The Scarlet Letter Chapters 10-12 Summary

     Roger Chillingworth is determined to discover what is that eats young clergyman from the inside that causes so much torment to his physical body. He uses every opportunity to dig deeper into Mr. Dimmesdale's soul in order to unravel the mystery of his heart, but the more he pushes Dimmesdale to open up, the more Dimmesdale retreats, feeling that the doctor has a hidden motif to ask so much. One of such examples lays in a scene of Roger Chillingworth collecting herbs in a cemetery, discussing sins of a deceased buried there with Mr. Dimmesdale. There is a nasty weed growing from the unmarked grave, making the physician wonder whether the deceased person buried under has taken a gross sin into his grave, instead of confessing it to the priest. Mr. Dimmesdale defends the unknown "sinner" by saying that everyone should confess their sins only if they feel like confessing and not by compulsion. The physician seems unsatisfied with the answer and manages to link sins to the clergyman's poor health condition, openly asking whether there is something that he is hiding from him, that would hide the true cause of his illness. This sends Mr. Dimmesdale into unusual peevishness and he outbursts that medicine has nothing to do with the soul, therefore he does no longer need the physician to take care of him, as he will confide his soul to the God. He soon realizes how foolish he was to react so violently to an ordinary question, feeling sorry for that, unaware that Chillingworth's intentions are not good at all.

     On one occasion, Mr. Dimmesdale falls into a deep sleep, giving the physician the opportunity to investigate what is the thing that burdens this young clergyman so much. He approaches him as he is sleeping and puts his hand onto clergyman's chests, thrusting aside his vest and uncovering what has been hidden from everyone's eyes. The wild look in physician's eyes, joy and ecstatic mood of his finding makes him resemble a devil.

     After the incident, the relation between the physician and the clergyman is seemingly unchanged, although nothing is the same. The clergyman feels the presence of evil around him, scorning himself for attaching that sensation to his friend, physician, unlike Chillingworth, who spends days in self complacency after finally revealing the truth.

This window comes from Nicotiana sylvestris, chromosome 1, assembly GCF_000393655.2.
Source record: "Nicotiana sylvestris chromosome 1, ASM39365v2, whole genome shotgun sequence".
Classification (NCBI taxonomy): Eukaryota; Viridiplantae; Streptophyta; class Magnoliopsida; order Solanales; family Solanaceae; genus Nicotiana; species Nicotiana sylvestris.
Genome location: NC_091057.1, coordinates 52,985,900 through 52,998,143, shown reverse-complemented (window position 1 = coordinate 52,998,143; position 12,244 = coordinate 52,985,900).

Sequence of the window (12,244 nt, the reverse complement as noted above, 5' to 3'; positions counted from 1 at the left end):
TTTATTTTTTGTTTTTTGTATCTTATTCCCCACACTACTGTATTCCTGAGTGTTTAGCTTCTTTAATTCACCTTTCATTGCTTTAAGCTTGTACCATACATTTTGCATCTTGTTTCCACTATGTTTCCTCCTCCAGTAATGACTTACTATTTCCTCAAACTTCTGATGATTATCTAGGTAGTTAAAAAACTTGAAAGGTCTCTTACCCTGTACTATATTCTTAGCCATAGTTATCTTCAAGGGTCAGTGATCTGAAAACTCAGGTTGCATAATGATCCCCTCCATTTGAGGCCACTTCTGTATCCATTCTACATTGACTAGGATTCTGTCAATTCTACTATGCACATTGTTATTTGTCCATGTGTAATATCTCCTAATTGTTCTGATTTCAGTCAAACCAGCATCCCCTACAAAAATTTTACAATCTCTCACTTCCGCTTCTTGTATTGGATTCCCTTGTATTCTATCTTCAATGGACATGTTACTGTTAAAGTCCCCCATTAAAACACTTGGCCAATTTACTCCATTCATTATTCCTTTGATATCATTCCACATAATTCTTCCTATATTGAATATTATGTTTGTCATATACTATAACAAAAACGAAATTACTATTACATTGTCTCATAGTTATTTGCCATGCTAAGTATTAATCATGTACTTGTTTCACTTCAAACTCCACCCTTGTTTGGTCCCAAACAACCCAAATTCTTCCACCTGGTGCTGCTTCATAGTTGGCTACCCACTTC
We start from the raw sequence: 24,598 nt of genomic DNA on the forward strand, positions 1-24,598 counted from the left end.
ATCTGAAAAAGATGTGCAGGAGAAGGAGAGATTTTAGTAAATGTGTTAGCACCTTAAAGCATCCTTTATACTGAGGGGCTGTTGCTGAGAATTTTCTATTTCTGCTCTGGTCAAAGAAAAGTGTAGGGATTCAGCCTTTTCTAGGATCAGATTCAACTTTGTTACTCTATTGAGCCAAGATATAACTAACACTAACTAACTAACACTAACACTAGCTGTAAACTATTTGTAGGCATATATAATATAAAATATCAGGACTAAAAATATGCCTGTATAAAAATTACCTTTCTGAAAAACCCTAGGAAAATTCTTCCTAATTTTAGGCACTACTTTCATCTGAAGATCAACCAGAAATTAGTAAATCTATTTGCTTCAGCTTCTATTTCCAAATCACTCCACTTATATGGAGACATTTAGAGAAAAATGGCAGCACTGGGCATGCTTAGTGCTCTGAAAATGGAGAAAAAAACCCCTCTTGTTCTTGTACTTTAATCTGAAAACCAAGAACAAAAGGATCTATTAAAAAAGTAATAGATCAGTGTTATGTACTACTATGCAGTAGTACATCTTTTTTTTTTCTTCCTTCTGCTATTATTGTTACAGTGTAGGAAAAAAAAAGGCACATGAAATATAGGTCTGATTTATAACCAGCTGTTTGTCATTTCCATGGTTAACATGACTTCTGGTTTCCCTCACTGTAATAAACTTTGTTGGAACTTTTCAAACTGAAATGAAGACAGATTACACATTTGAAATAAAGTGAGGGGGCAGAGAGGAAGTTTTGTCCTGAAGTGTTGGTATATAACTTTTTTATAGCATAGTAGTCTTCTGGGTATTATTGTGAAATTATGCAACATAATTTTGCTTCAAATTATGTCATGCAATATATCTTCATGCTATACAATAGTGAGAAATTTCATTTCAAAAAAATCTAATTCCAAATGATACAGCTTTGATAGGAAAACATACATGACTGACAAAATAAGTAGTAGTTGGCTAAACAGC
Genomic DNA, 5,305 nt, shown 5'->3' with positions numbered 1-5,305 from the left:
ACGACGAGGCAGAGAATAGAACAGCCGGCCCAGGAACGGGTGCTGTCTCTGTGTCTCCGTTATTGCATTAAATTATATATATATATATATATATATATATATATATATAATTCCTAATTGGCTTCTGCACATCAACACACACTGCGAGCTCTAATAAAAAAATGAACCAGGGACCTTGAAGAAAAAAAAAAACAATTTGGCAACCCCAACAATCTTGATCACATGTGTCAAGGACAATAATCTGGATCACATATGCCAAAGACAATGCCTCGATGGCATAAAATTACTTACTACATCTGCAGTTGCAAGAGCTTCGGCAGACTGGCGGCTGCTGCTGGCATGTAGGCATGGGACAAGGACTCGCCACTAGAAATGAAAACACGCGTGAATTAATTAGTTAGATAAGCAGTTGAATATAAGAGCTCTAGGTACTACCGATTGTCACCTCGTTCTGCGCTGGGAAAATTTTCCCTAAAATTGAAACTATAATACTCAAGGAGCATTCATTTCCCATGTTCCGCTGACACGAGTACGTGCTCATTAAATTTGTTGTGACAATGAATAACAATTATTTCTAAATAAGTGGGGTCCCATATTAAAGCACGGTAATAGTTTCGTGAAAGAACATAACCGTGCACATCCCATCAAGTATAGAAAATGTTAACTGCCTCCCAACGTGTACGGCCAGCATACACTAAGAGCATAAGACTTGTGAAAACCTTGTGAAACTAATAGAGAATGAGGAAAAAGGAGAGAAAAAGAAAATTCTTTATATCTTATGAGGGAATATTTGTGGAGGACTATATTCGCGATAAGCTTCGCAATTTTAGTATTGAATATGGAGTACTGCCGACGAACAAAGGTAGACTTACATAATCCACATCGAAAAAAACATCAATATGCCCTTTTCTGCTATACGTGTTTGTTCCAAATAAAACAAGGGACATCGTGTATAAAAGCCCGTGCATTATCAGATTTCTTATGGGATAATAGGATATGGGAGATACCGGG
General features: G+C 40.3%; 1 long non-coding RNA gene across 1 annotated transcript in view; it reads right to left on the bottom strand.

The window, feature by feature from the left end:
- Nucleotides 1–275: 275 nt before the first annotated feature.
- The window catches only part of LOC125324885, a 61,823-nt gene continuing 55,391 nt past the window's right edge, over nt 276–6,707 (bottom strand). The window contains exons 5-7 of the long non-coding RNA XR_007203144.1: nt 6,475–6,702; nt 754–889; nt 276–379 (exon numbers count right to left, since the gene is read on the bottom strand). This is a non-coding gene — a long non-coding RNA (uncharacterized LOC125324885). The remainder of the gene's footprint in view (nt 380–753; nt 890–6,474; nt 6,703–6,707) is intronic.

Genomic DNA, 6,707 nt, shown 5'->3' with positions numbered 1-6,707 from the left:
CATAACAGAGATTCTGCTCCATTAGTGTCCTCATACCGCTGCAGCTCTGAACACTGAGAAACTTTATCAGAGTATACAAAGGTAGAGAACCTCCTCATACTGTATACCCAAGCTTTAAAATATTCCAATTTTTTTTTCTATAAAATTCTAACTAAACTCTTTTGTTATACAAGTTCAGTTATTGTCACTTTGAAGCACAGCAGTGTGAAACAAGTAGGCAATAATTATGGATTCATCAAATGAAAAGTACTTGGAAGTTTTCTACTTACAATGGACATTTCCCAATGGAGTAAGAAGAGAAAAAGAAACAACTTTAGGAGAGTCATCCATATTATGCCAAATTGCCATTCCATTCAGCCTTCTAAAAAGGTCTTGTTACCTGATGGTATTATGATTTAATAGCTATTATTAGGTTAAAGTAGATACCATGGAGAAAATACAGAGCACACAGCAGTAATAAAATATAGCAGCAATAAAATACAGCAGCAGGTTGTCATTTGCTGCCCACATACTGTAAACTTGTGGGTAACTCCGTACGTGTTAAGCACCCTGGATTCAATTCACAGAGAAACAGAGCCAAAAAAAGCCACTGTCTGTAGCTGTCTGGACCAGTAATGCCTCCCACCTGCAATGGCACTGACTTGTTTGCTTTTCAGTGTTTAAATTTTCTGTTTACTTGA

Guilt and weakness that prevents him to stand in front of the crowd and admit his sins pressures Mr. Dimmesdale so much that it becomes his only thought. Mental restlessness starts taking its toll, as the clergyman, in a state of bewilderedness, heads outside in the middle of the night, only to take the position he believes he deserves, on the pedestal where Hester Prynne stood seven years ago. Although there is no one watching, the clergyman feels as if the whole universe has its eyes on his scarlet mark on his chests. Unbearable pressure makes him scream, drawing attention of several unsleeping Boston residents, who open their windows trying to locate the source of noise, unsuccessfully though. He remains silent on the pedestal in fear of being discovered up there and publicly mortified, until he spots Hester and Pearl passing by and summons them to join him. He explains his ridiculous action by saying that he should have been standing with them on that spot long time ago and he wants to atone for it now. As they stand on the pedestal, a light gleams over the sky, brightening the entire city as if it has dawned. A shape of the letter "A" appears in the sky, marked with red lines. At that moment, the clergyman notices a Roger Chillingworth standing near the scaffold, like a devil. Feeling the same threat, as he always does when near the physician, Mr. Dimmesdale asks Hester who is Roger, but Hester cannot answer this question, as she has given a promise to keep Roger's true identity a secret. Roger approaches, and pretending to be concerned for Mr. Dimmesdale's health, he offers to escort him home.

     The following day, the whole scene seems unreal to the clergyman, but when the minister brings Mr. Dimmesdale's glove from the scaffold, explaining that it must have been a devil who took it there, the clergyman realizes that everything from the previous night was real.

Related Links:

The Scarlet Letter Chapters 10-12 Quiz
The Scarlet Letter Chapters 13-15 Summary
The Scarlet Letter Chapters 16-18 Summary
The Scarlet Letter Summary
The Scarlet Letter Quotes
The Scarlet Letter Important Characters
The custom-house introductory to 'The scarlet letter' Summary
The Scarlet Letter Quiz
Literature Summaries
Nathaniel Hawthorne Facts

To link to this The Scarlet Letter Chapters 10-12 Summary page, copy the following code to your site: